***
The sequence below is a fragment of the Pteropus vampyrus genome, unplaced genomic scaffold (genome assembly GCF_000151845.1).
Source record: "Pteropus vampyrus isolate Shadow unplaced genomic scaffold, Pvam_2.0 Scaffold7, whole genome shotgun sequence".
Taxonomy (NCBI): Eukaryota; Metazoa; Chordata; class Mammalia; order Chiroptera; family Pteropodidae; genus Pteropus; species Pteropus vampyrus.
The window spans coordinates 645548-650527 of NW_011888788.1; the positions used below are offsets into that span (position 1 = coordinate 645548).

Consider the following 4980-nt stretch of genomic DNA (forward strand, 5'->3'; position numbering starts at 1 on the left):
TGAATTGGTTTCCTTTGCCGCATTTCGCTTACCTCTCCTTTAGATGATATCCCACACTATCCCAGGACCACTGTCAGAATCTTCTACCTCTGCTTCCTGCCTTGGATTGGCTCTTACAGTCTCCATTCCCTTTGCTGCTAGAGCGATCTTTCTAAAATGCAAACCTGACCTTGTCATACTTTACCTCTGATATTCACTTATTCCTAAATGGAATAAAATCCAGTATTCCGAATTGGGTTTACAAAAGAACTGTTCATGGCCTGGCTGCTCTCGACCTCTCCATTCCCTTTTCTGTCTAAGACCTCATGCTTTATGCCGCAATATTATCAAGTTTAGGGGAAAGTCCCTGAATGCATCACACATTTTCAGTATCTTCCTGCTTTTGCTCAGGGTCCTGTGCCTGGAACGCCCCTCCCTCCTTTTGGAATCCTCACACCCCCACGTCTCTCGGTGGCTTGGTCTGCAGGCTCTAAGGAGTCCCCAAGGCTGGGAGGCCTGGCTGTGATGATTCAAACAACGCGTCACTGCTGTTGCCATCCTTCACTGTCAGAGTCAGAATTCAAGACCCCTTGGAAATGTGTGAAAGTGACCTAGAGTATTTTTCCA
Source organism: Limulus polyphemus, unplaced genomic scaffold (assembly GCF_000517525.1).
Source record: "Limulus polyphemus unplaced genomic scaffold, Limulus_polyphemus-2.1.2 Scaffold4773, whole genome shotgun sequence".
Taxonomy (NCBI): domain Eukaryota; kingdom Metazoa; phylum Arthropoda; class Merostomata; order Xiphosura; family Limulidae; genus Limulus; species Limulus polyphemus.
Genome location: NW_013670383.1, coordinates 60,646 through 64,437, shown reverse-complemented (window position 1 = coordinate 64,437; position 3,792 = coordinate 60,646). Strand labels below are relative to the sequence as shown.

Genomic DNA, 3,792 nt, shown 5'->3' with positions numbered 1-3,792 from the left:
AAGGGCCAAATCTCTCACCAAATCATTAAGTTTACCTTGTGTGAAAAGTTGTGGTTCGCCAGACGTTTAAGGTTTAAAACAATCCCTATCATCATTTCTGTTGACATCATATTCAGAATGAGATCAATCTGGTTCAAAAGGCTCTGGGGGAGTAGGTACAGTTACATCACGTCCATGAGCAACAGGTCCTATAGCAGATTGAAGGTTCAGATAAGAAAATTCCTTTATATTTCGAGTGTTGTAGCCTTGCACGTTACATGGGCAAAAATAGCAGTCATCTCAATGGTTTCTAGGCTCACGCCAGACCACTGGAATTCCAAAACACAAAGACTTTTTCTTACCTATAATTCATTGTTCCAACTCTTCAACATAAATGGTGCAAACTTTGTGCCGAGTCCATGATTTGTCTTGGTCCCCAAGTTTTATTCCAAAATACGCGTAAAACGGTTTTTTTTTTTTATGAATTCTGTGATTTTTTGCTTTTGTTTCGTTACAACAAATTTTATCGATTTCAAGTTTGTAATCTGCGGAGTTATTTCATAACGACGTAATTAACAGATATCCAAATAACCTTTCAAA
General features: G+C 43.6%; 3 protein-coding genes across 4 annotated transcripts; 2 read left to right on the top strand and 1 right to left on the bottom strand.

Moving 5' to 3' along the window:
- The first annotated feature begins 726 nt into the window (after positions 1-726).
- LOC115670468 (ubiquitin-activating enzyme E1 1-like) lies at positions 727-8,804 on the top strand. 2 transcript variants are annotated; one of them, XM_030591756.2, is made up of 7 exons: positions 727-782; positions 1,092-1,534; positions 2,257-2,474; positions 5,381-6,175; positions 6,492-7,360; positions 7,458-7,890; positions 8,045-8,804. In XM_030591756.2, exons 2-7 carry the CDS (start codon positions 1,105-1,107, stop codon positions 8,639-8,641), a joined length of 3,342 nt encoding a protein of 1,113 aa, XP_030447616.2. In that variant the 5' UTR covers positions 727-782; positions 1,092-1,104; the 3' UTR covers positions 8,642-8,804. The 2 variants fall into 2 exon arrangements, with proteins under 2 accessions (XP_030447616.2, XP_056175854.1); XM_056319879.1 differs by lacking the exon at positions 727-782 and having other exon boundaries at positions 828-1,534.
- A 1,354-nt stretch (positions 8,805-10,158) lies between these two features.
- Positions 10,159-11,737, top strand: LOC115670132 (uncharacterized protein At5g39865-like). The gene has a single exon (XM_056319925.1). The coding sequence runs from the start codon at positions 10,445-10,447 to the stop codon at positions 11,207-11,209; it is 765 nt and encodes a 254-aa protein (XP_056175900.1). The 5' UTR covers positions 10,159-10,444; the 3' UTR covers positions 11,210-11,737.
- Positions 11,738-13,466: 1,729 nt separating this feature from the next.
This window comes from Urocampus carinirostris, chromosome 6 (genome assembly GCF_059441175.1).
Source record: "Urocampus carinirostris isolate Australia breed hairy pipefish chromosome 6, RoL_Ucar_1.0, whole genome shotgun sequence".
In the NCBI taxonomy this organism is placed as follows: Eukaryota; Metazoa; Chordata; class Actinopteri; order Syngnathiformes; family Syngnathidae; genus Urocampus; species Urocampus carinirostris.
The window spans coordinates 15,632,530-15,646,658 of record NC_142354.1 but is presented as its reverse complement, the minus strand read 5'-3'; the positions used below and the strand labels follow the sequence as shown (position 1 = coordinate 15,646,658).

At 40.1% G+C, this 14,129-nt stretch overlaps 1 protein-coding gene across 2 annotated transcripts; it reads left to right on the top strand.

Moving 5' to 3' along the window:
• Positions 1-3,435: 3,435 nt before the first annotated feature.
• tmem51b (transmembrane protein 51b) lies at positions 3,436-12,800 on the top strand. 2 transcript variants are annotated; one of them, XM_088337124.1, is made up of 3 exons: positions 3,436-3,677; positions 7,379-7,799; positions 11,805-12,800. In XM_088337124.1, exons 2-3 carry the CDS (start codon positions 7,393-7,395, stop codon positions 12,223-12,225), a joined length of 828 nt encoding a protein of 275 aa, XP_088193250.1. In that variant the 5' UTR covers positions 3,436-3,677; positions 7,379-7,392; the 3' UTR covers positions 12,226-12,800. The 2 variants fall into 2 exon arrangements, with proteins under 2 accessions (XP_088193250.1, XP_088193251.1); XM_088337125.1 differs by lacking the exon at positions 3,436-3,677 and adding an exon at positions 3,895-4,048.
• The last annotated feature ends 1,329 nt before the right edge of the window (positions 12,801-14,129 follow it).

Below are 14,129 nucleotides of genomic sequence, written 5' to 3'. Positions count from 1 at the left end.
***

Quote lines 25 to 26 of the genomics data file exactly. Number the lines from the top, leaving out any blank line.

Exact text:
Moving 5' to 3' along the window:
• Positions 1-3,435: 3,435 nt before the first annotated feature.